Structure-rheology relationships of protein-polysaccharide complexes at oil/water interfaces : a thesis presented in partial fulfillment of the requirements for the degree of Doctor of Philosophy in Physics at Biophysics and Soft Matter Group, School of Fundamental Science, Massey University

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The complexation of proteins with polysaccharides to form bio-complexes is being utilized in a variety of applications including food formulations, microencapsulation, protein separation and bioactive deliveries. Understanding the impact of these biomolecules on each other with discernment will not only improve our existing usages but also aid in devising newer applications. The duo of beta -lactoglobulin (beta -lg), a surface active globular whey protein, and pectin, a plant-derived polysaccharide, is the model protein-polysaccharide system of this study. Beta -lg and pectin have been reported to undergo complexation driven by electrostatic attraction leading to contrasting interfacial rheological properties depending on the fine structures of the polysaccharide. The aim of this thesis is to understand the role of fine structures of the polysaccharide in protein adsorption and the interfacial film formation. Given that beta -lg is the interfacially active molecule in this study, assemblies of beta -lg at dodecane/water interfaces at pHs 3 and 4, and at different conditions of ionic strength, salt type and temperature were studied. These parameters were tuned to vary the relative amounts of two native species, namely, monomer and its smallest aggregate, the dimer, while the interface was monitored using rheology and tensiometry. Unfolding of beta -lg dimers at the interface triggers the formation of disulfide linkages between the free thiol groups located at cys121 of the monomers. In this way, it is demonstrated here for the first time that beta -lg dimers are the smallest elastic network building unit of the protein. A higher concentration of dimers increases the final interfacial elastic strength of the network. The lack of the elastic film forming ability of beta -lg monomer is attributed to the absence of multiple free thiol groups. Moreover, beta -lg monomer exhibited minimal reduction in interfacial tension akin to a pure buffer solution. This fundamental relation between the quaternary structure of beta -lg and its subsequent interfacial network suggests a possible interfacial role in its biological function. Besides, these results will also be used as control for assessing the behaviors of beta -lg/polysaccharide complexes. In the next phase of this study, transient interfacial rheology of pre-mixed solutions of beta -lg and polysaccharides with different lengths and charge densities at pHs 3 and 4 are presented. It was found that, while the interfacial activity of beta -lg/pectin complexes is dictated by the amount of charge on the polysaccharide, the kinetics of the complexed beta -lg’s adsorption and its subsequent interfacial film formation is largely controlled by the contiguity of the charges on the polysaccharide molecule. Using subphase injection techniques, it is further shown that the structure of the beta -lg in the protein/polysaccharide complex prior to adsorption is the major contributor to the lag time duration before the onset of an elastic film formation. This is exemplified by the contrasting behaviors of beta -lg/pectin complexes with high polysaccharide charge density as compared to beta -lg/pectin complexes with low polysaccharide charge density, where the latter can be used as a one shot delivery system to obtain reinforced oil/water interfaces. It is further proposed that the mechanism by which a polysaccharide molecule reinforces beta -lg interfacial film is by concatenating multiple protein units and establishing cross-links in the aqueous subphase. The final phase of this study presents microrheology measurements of oil/water interfaces laden with beta -lg and beta -lg/polysaccharide complexes. Microrheology further ascertains the viscous nature of beta -lg monomer laden interfaces and the elastic nature of the interfaces with beta -lg dimers. In addition, the presence of heterogeneity in the entangled films made of beta -lg dimers in the form of confinements was also observed. A sharp transition was exhibited from an inelastic to elastic interface occurring around a surface dimer concentration of 56 ng/m2 at pH 3, 15 mM NaCl. Further, a slightly denser interface was observed for almost all the beta -lg/polysaccharide complexes at pH 4. The heterogeneity that was observed at dimeric interfaces was not seen for interfaces with beta -lg/polysaccharide complexes indicating the presence of the polysaccharide molecules beneath the interfacial film. On the whole, this thesis demonstrates the advantages of using of interfacial rheological techniques to tease out the structure-rheology relationships of biomolecules such as proteins and protein/polysaccharide complexes and thereby provide valuable insights about molecular manipulations.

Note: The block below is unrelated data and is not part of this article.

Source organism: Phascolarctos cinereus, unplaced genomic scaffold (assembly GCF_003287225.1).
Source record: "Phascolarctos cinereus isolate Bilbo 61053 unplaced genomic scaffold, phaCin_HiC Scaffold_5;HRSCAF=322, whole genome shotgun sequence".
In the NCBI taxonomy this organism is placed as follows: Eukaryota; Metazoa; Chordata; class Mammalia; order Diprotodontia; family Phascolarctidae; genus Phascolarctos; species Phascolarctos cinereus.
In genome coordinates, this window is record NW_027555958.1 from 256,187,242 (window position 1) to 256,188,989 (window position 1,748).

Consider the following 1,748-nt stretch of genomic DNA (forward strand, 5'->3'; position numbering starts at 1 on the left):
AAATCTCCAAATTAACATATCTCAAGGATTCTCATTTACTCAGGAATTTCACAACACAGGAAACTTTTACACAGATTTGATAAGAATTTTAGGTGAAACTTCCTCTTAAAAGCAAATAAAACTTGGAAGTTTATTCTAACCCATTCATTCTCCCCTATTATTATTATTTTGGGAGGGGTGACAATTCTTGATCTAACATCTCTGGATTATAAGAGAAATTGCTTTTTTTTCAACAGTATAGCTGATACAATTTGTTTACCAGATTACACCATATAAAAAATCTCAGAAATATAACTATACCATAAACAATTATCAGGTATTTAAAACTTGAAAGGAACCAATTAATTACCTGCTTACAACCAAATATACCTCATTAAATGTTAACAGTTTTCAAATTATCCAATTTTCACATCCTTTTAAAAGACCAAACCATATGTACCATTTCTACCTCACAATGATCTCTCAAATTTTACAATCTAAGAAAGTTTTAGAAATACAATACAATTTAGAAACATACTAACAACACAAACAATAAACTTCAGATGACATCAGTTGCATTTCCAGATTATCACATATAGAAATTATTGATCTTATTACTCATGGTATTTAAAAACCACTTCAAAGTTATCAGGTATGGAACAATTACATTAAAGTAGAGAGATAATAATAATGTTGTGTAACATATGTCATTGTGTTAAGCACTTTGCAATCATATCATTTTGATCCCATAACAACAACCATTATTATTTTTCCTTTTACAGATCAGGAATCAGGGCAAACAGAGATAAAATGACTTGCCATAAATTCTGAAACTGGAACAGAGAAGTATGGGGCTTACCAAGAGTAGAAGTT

Figures 1.1 & 1.2 are reproduced under a Creative Commons Attribution 3.0 Unported (CC BY 3.0) license. Figure 2.1 is reproduced under a Creative Commons Attribution 4.0 International (CC BY 4.0) license. Figures 1.4 (=de Kruif et al., 2004 Fig 3) & 1.6 (=Kubo et al., 2019 Fig 1.5) were removed for copyright reasons.
Listed in 2022 Dean's List of Exceptional Theses
Proteins, Polysaccharides, Biomolecules, Interfaces (Physical sciences), Dean's List of Exceptional Theses